WTO DG Azevedo steps down. Saudi Arabia candidate poised to succeed him

The World Trade Organization’s director-general Roberto Azevedo steps down on Monday 31st August, leaving the already-damaged global watchdog leaderless as it faces the biggest crisis in its 25-year history. The task facing Roberto Azevedo’s successor is mammoth, from the need for reform to fighting protectionism. The process to succeed him is also quite labyrinthine.

The most fundamental question facing the global trade body regards its relevance. In the last few years, the impulse toward liberalization and negotiation has been replaced by protectionist instincts. There is evidence that the globalization mindset which made the WTO possible  back in 1995 in the first place is in retreat across the world.

Under the Trump presidency, the USA has adopted a notably more unilateral stance on issues of global trade. It has been engaged in a trade war with China and Trump has also sharply criticized the WTO, calling it “horrible.”

Who is running to replace Azevedo?

Mohammad al-Tuwaijri (Saudi Arabia)– A former Saudi economy minister, 53, currently advises the kingdom’s royal court on economic strategy. He is one of the founding fathers of Saudi Vision 2030, the strategic framework to reduce Saudi Arabia’s dependence on oil, diversify its economy.

Amina Mohamed (Kenya) – The former Kenyan foreign minister, 58, is well-known at the WTO, having already chaired the organisation’s bodies.

Abdel Hamid Mamdouh (Egypt) – A WTO veteran, he came to its predecessor GATT in 1985 as a negotiator for Egypt, before joining the secretariat in 1990.

Ngozi Okonjo-Iweala (Nigeria) –  Her country’s first female finance and foreign minister, the 66-year-old was the n.2 of the World Bank.

Tudor Ulianovschi (Moldova) – He served as Moldova’s foreign minister from January 2018 to June 2019 but before that he had been his country’s ambassador to the UN and the WTO in Geneva. Even if he is from Moldova he doesn’t have the support of the main European countries.

Yoo Myung-hee (South Korea) – Yoo, 53, became South Korea’s first female trade minister in March last year after a career in trade diplomacy and foreign affairs.

Jesus Seade (Mexico) – A former WTO deputy director-general.

Liam Fox (Britain) – Liam Fox, 58, spent three years as Britain’s first post-Brexit international trade minister. He is the most prominent European candidate but he is pro-Brexit politicians.

Who is the favourite?

The WTO does normally rotate the job regionally and this could be an obstacle for the Mexican candidate Seade since former WTO DG Azevedo is from Brazil (both are from America).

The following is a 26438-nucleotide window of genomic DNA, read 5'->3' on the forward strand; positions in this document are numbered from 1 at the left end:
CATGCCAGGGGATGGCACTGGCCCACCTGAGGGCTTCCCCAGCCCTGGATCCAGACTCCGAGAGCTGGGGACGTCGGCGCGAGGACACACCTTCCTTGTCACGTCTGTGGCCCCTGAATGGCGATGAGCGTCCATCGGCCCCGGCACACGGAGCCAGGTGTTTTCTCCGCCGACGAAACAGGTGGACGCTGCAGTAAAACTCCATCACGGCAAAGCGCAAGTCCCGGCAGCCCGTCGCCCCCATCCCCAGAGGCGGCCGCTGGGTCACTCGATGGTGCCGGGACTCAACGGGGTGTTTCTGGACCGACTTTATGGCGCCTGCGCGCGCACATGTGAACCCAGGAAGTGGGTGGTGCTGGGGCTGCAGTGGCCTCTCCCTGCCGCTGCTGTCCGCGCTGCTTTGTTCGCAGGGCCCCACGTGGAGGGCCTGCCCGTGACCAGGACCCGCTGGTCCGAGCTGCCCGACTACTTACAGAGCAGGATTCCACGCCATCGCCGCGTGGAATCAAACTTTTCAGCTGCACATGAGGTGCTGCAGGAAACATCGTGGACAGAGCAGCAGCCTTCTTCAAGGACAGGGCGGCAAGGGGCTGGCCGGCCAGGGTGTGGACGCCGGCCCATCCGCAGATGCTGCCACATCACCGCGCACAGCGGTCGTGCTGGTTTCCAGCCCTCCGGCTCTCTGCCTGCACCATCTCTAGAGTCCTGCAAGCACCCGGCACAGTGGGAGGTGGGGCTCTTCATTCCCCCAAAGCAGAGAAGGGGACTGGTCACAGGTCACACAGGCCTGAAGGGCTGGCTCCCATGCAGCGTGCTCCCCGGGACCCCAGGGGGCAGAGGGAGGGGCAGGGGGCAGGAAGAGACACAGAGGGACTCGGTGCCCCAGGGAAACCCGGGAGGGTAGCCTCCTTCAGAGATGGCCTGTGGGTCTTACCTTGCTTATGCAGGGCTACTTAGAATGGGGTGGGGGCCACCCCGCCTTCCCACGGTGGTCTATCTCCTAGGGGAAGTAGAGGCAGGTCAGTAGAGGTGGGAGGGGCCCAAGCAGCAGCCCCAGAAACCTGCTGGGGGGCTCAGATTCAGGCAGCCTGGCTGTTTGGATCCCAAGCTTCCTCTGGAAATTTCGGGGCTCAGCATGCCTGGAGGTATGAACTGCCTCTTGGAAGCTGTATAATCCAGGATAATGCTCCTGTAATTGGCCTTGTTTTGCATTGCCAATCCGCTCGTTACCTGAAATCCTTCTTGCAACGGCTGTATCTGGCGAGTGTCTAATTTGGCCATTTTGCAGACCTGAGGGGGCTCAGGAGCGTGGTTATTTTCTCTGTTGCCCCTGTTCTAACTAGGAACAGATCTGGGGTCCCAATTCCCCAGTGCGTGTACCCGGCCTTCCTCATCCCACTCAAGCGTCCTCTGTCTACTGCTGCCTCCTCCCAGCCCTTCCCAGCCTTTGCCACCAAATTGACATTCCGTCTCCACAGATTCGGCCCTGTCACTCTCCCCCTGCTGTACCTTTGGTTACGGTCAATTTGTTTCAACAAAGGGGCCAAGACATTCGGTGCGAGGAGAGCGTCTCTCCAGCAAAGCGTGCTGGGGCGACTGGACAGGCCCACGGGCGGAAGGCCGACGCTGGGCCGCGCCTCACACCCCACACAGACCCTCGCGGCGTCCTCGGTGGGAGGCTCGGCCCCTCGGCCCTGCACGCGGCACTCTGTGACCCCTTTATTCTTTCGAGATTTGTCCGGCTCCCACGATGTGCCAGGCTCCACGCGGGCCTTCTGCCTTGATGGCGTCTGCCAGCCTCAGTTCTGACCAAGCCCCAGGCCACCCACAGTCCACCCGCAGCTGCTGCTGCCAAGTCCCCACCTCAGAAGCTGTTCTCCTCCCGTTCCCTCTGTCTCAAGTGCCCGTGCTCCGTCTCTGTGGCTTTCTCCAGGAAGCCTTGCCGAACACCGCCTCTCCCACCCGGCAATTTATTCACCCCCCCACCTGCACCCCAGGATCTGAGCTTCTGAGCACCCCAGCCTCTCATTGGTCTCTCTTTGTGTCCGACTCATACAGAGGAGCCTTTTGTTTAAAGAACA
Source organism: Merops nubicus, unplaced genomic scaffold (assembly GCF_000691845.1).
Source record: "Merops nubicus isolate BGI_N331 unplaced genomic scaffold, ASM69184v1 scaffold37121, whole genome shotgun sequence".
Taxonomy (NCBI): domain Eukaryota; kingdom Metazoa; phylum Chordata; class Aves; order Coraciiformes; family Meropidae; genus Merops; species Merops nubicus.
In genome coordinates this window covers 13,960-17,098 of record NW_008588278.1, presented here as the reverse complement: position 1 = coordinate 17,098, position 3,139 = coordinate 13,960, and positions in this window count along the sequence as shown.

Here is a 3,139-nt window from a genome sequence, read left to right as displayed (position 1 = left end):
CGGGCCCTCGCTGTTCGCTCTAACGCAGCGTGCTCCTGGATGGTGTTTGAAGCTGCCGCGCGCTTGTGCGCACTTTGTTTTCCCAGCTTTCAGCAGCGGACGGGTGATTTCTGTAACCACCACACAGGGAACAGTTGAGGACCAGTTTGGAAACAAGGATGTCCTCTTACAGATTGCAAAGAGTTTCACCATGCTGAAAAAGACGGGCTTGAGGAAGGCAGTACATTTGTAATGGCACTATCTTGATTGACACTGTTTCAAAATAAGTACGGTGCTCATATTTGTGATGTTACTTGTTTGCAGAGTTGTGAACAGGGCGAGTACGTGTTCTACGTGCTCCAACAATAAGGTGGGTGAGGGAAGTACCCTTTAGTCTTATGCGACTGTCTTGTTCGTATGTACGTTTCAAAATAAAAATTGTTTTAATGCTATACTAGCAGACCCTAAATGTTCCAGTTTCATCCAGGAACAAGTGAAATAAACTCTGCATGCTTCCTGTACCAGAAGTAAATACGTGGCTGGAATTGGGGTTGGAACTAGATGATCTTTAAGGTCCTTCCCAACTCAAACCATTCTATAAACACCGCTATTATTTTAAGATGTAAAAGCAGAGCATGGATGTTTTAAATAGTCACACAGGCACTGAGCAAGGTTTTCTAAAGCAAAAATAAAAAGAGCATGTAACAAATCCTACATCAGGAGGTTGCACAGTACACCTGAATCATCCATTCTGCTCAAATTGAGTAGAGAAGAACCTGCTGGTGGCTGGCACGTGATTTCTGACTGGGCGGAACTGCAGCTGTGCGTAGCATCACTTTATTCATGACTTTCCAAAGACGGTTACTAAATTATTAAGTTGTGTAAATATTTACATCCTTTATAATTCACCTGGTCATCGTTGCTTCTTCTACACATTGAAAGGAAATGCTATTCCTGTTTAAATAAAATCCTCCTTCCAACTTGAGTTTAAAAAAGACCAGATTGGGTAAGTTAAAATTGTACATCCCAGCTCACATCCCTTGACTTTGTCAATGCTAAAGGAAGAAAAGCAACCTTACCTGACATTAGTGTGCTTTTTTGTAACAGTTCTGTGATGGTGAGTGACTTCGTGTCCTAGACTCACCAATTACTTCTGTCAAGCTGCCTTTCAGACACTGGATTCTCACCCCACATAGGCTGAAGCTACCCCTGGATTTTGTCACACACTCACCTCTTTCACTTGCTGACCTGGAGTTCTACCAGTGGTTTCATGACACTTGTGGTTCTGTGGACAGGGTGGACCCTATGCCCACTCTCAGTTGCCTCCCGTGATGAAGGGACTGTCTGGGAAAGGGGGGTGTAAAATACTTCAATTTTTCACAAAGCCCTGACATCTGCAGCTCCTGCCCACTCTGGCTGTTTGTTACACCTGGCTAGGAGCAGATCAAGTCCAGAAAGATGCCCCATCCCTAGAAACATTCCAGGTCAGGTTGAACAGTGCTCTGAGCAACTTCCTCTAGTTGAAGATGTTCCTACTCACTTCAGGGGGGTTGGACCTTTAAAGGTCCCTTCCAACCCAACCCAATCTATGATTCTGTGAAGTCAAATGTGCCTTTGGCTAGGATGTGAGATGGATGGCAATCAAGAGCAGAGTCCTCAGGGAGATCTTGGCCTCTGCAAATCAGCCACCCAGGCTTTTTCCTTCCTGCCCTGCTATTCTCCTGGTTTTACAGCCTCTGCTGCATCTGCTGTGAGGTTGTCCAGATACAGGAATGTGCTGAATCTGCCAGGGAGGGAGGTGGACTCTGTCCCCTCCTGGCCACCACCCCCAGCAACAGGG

Some pundits believe Africa has a good shot at the job since an African has never held the position. The main issue is that there are three candidates from Africa weakening the position of each other due to the dispersion of votes among African countries.

Europe is also divided. Formally no candidate comes from an EU member state. The Moldavian candidate Ulianovschi is the youngest candidate but without the support of any major EU country and the British candidate’s pro-Brexit stance could weaken his position in the eyes of other EU nations.

The South Korean candidate is a woman, which puts her in a good position to succeed Azevedo. However, China could see her candidacy as a threat to Beijing’s power inside the WTO and could undermine Yoo Myung-hee’s run.

In this complicated puzzle, the Saudi candidate al-Tuwaijri could be in the pole position for the job since he is the only candidate from the Middle East and could also get the support of some countries from different continents considering the divisions mentioned above.


The process ends on September 7, and from Sept. 7 to Sept. 16 the WTO ambassadors will attempt to whittle the field down, first to five candidates and eventually to two. In practice, the uncertainty around the presidential election on Nov. 3 in the United States, which has not said publicly which candidate it prefers, could delay matters further, according to trade sources quoted by Reuters. The 2021 budget, due to be set at the end of the year, which Washington might question, could also be a hurdle. As such, few would be surprised if the decision drags on into 2021.